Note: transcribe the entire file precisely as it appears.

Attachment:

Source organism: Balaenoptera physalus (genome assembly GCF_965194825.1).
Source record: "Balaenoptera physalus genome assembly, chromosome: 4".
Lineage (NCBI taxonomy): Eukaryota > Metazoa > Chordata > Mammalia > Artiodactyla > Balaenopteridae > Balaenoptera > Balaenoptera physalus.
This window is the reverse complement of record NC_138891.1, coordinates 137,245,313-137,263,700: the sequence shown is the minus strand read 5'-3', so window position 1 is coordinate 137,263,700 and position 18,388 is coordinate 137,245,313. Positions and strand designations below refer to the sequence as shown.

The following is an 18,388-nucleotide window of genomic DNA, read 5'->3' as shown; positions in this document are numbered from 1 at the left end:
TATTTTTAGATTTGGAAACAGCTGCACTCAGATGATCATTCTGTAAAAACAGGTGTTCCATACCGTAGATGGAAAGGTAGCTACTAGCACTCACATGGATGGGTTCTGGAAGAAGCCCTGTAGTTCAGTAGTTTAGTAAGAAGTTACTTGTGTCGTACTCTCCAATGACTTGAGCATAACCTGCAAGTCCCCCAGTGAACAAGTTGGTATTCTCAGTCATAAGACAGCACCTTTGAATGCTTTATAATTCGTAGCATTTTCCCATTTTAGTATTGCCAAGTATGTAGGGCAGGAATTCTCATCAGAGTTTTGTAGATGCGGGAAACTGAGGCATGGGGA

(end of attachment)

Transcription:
Source organism: Balaenoptera physalus (genome assembly GCF_965194825.1).
Source record: "Balaenoptera physalus genome assembly, chromosome: 4".
Lineage (NCBI taxonomy): Eukaryota > Metazoa > Chordata > Mammalia > Artiodactyla > Balaenopteridae > Balaenoptera > Balaenoptera physalus.
This window is the reverse complement of record NC_138891.1, coordinates 137,245,313-137,263,700: the sequence shown is the minus strand read 5'-3', so window position 1 is coordinate 137,263,700 and position 18,388 is coordinate 137,245,313. Positions and strand designations below refer to the sequence as shown.

The following is an 18,388-nucleotide window of genomic DNA, read 5'->3' as shown; positions in this document are numbered from 1 at the left end:
TATTTTTAGATTTGGAAACAGCTGCACTCAGATGATCATTCTGTAAAAACAGGTGTTCCATACCGTAGATGGAAAGGTAGCTACTAGCACTCACATGGATGGGTTCTGGAAGAAGCCCTGTAGTTCAGTAGTTTAGTAAGAAGTTACTTGTGTCGTACTCTCCAATGACTTGAGCATAACCTGCAAGTCCCCCAGTGAACAAGTTGGTATTCTCAGTCATAAGACAGCACCTTTGAATGCTTTATAATTCGTAGCATTTTCCCATTTTAGTATTGCCAAGTATGTAGGGCAGGAATTCTCATCAGAGTTTTGTAGATGCGGGAAACTGAGGCATGGGGA